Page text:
Thankfully, the flashbacks depicting the Comedian’s backstory don’t shy away from his amoral behavior: trying to rape the original Silk Spectre and killing a Vietnamese woman pregnant with his child. Jeffrey Dean Morgan does a fantastic job conveying his character’s skewed worldview: how everything is part of a big, dark joke that only the Comedian gets. In his own way, he realizes that what costumed superheroes do – fighting crime – is ultimately meaningless in the face of nuclear annihilation. The darker and more chaotic things get the more he likes it. Morgan is also able to dig deeper during his tearful late night visitation with an old foe, giving us tantalizing hints at a much, darker and larger scheme at work – the knowledge of which got him killed in the first place.

Easily the strongest performance comes courtesy of Jackie Earle Haley as the sociopathic Rorschach. The most important thing he does is get the voice right. Everyone has their own idea of what he should sound like and Haley got it. Not only does he look great in the costume but also out of it during the portion of the film where he’s unmasked and in prison. The actor is even more chilling as he recounts to a psychiatrist how he became Rorschach and the incident that transformed him permanently into his costumed alter ego. This section of Watchmen offers a glimpse into his disturbing worldview in what is easily the darkest, most bleak part of the film, much like the graphic novel. But again, Snyder imposes his style unnecessarily, adding his own gory flourishes to Rorschach’s showdown with a kidnapper. It is excessive and clumsily executed like something out of a cheap B-horror film whereas the graphic novel was much more horrifying because it left the criminal’s fate to your imagination. Snyder is too busy making Rorschach look cool and failing to realize that in the graphic novel Moore and Gibbons were deconstructing the romantic costumed superhero myth and exploring what motivates someone to dress up and fight crime and how this might warp them. Rorschach wasn’t meant to be a cool character but a depressing, frightening one. His backstory was where, according to Moore, “we actually go for the heart of darkness, we go to the very center of this black, depressing sort of pre-nuclear worldview.”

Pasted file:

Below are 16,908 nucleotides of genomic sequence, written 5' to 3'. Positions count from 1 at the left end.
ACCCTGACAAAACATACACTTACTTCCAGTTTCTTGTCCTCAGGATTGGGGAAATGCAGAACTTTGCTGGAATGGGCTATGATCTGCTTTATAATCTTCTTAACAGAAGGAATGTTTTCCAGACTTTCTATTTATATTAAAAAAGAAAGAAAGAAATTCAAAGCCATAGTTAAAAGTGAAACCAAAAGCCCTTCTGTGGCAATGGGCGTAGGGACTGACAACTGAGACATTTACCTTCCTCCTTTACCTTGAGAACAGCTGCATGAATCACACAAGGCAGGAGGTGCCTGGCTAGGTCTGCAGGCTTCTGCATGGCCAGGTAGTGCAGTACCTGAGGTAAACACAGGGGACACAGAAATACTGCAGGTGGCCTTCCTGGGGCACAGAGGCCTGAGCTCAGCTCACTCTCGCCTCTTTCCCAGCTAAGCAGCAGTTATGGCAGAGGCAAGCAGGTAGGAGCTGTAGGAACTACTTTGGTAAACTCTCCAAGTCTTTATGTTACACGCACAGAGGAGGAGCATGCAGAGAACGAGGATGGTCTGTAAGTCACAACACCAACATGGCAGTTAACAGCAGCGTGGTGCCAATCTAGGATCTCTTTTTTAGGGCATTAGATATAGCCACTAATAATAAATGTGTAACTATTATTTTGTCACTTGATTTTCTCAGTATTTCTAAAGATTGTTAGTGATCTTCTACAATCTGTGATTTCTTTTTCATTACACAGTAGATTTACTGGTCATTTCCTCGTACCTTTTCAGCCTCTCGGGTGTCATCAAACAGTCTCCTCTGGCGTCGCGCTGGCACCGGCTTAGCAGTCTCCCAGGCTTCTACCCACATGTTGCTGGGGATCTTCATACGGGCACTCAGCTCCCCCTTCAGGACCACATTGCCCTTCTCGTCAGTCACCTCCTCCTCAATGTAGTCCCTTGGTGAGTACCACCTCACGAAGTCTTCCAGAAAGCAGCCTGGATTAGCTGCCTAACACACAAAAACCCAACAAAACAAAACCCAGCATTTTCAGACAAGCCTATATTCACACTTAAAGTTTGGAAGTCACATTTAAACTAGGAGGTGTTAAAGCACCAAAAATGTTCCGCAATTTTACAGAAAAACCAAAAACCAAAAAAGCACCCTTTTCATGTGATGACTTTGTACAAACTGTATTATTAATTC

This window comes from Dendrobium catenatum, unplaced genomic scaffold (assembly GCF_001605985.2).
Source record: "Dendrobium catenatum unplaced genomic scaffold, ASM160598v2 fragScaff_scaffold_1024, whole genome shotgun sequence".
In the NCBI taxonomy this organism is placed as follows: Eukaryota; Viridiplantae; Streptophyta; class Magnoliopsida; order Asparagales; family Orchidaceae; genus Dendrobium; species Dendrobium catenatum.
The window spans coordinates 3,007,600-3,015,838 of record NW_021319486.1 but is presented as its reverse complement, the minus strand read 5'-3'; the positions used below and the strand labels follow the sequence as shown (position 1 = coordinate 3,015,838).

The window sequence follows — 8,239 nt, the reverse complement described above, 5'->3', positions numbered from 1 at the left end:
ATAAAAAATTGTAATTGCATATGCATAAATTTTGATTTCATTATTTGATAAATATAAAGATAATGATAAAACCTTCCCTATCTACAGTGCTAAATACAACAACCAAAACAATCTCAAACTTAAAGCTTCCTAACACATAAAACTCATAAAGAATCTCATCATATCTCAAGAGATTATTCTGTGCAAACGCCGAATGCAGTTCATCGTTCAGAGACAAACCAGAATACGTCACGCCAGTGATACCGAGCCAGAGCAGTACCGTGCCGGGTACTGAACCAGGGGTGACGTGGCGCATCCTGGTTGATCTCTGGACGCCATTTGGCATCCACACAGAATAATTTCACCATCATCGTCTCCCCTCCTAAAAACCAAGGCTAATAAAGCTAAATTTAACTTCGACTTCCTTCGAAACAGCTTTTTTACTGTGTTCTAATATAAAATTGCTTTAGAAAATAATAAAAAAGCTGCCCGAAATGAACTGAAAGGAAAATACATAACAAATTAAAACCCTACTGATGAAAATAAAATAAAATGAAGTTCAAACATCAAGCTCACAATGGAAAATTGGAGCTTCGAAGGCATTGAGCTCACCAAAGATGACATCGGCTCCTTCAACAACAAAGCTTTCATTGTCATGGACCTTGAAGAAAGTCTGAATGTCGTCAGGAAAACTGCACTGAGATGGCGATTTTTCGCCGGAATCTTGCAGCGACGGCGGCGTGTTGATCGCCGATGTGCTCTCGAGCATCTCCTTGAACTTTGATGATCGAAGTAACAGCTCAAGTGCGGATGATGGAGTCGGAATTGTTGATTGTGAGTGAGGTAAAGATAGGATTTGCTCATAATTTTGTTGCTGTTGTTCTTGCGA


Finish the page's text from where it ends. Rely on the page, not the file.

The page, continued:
The most significant miscasting of the film is actress Malin Akerman as Laurie Jupiter. While the attractive actress looks the part, she lacks the acting chops required for the role. Known mostly for romantic comedies, Akerman looks lost in the role, which is unfortunate as it’s the most pivotal part and arguably the most complicated character in the book. Laurie’s relationship with Dan is the emotional center of the story and this is diluted in the film by the casting of Akerman. Carla Gugino, who ironically plays her mother in the film, would’ve actually been better in the role – or, maybe Jennifer Garner who demonstrated a capacity for action and drama in the J.J. Abrams television show Alias.

Another glaring miscast role is that of Matthew Goode as Adrian Veidt. The actor doesn’t look like the character or really act like him either. He’s a little too smug and too over-confident in his portrayal whereas in the graphic novel Veidt was subtly condescending to those around him, coming across as almost distracted, the reasons for which become apparent later on. Snyder has said that he didn’t want to cast recognizable movie stars in the major roles but for Veidt, a celebrity in his own right and by his own making, this would’ve been a wise move. I always thought that Jude Law would’ve been a good choice as he looks the part and showed the capacity to play unlikable characters in films like The Talented Mr. Ripley (1999). Plus, while doing press for Sky Captain and the World of Tomorrow (2004), Law admitted to being a huge fan of the graphic novel and probably would’ve been willing to take a pay cut.

Watchmen perfectly summarizes Snyder’s limitations as a filmmaker. He slavishly recreates panels and sequences from the graphic novel without demonstrating any understanding of what they mean. For example, the climactic scene where Laurie convinces Dr. Manhattan to come back to Earth, that there is more to the universe than random molecules colliding with one another is handled all wrong. In the graphic novel, we find out that Sally loved the Comedian, even after he tried to rape her. The fact that she could feel for a person who committed such a horrible act goes against all logic and that Laurie was the product of their act of love is what convinces the Manhattan to renew his interest in humanity. The film waters this down completely and Sally says that she made a mistake being with the Comedian that one time but that she loves Laurie anyway. Whereas, the graphic novel is a thought-provoking look at human nature and our fascination with costumed superheroes, the film dilutes and tries to make it palatable for a mainstream audience while still trying to appeal to fans of the source material. This schizophrenic attitude is arguably one of the biggest flaws of the film.